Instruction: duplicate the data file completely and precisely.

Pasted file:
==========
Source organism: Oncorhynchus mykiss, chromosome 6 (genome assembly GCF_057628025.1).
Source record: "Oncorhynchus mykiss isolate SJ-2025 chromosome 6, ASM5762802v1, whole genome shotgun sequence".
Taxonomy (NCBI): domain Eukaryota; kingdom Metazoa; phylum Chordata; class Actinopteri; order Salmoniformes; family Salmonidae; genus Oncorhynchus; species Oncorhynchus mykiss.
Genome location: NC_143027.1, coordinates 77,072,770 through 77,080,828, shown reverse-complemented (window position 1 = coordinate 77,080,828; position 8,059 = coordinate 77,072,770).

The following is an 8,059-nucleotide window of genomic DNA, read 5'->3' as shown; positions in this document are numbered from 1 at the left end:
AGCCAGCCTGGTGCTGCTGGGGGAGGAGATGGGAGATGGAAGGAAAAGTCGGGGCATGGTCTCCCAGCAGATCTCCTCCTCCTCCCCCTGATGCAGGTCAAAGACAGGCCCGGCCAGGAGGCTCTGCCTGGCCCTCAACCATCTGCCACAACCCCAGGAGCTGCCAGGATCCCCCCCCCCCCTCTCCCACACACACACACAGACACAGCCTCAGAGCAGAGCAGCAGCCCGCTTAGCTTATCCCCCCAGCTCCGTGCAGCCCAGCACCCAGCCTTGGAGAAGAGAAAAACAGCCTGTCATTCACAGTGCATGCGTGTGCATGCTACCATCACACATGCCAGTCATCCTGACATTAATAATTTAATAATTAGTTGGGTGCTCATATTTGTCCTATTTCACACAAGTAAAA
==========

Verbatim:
Source organism: Oncorhynchus mykiss, chromosome 6 (genome assembly GCF_057628025.1).
Source record: "Oncorhynchus mykiss isolate SJ-2025 chromosome 6, ASM5762802v1, whole genome shotgun sequence".
Taxonomy (NCBI): domain Eukaryota; kingdom Metazoa; phylum Chordata; class Actinopteri; order Salmoniformes; family Salmonidae; genus Oncorhynchus; species Oncorhynchus mykiss.
Genome location: NC_143027.1, coordinates 77,072,770 through 77,080,828, shown reverse-complemented (window position 1 = coordinate 77,080,828; position 8,059 = coordinate 77,072,770).

The following is an 8,059-nucleotide window of genomic DNA, read 5'->3' as shown; positions in this document are numbered from 1 at the left end:
AGCCAGCCTGGTGCTGCTGGGGGAGGAGATGGGAGATGGAAGGAAAAGTCGGGGCATGGTCTCCCAGCAGATCTCCTCCTCCTCCCCCTGATGCAGGTCAAAGACAGGCCCGGCCAGGAGGCTCTGCCTGGCCCTCAACCATCTGCCACAACCCCAGGAGCTGCCAGGATCCCCCCCCCCCCTCTCCCACACACACACACAGACACAGCCTCAGAGCAGAGCAGCAGCCCGCTTAGCTTATCCCCCCAGCTCCGTGCAGCCCAGCACCCAGCCTTGGAGAAGAGAAAAACAGCCTGTCATTCACAGTGCATGCGTGTGCATGCTACCATCACACATGCCAGTCATCCTGACATTAATAATTTAATAATTAGTTGGGTGCTCATATTTGTCCTATTTCACACAAGTAAAA